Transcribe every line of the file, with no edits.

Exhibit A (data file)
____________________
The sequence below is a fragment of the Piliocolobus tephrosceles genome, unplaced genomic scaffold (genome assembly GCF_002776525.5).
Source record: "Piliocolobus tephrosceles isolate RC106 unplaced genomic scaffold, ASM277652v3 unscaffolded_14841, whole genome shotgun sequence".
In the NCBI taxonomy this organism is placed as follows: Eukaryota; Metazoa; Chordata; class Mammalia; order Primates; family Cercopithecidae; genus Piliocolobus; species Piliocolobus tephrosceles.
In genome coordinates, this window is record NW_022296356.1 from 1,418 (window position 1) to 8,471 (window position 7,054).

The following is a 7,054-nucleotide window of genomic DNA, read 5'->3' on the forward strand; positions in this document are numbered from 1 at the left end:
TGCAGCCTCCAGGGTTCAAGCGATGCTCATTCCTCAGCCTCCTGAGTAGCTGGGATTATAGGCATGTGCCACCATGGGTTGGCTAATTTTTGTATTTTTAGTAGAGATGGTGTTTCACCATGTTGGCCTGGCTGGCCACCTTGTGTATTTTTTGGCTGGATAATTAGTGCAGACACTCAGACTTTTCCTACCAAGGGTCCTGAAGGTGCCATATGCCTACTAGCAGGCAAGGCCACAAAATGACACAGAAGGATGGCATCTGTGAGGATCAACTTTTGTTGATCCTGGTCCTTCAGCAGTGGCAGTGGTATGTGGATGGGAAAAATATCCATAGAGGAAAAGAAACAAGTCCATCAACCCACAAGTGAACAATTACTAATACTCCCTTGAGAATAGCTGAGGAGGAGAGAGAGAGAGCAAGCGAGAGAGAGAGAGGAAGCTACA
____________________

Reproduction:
The sequence below is a fragment of the Piliocolobus tephrosceles genome, unplaced genomic scaffold (genome assembly GCF_002776525.5).
Source record: "Piliocolobus tephrosceles isolate RC106 unplaced genomic scaffold, ASM277652v3 unscaffolded_14841, whole genome shotgun sequence".
In the NCBI taxonomy this organism is placed as follows: Eukaryota; Metazoa; Chordata; class Mammalia; order Primates; family Cercopithecidae; genus Piliocolobus; species Piliocolobus tephrosceles.
In genome coordinates, this window is record NW_022296356.1 from 1,418 (window position 1) to 8,471 (window position 7,054).

The following is a 7,054-nucleotide window of genomic DNA, read 5'->3' on the forward strand; positions in this document are numbered from 1 at the left end:
TGCAGCCTCCAGGGTTCAAGCGATGCTCATTCCTCAGCCTCCTGAGTAGCTGGGATTATAGGCATGTGCCACCATGGGTTGGCTAATTTTTGTATTTTTAGTAGAGATGGTGTTTCACCATGTTGGCCTGGCTGGCCACCTTGTGTATTTTTTGGCTGGATAATTAGTGCAGACACTCAGACTTTTCCTACCAAGGGTCCTGAAGGTGCCATATGCCTACTAGCAGGCAAGGCCACAAAATGACACAGAAGGATGGCATCTGTGAGGATCAACTTTTGTTGATCCTGGTCCTTCAGCAGTGGCAGTGGTATGTGGATGGGAAAAATATCCATAGAGGAAAAGAAACAAGTCCATCAACCCACAAGTGAACAATTACTAATACTCCCTTGAGAATAGCTGAGGAGGAGAGAGAGAGAGCAAGCGAGAGAGAGAGAGGAAGCTACA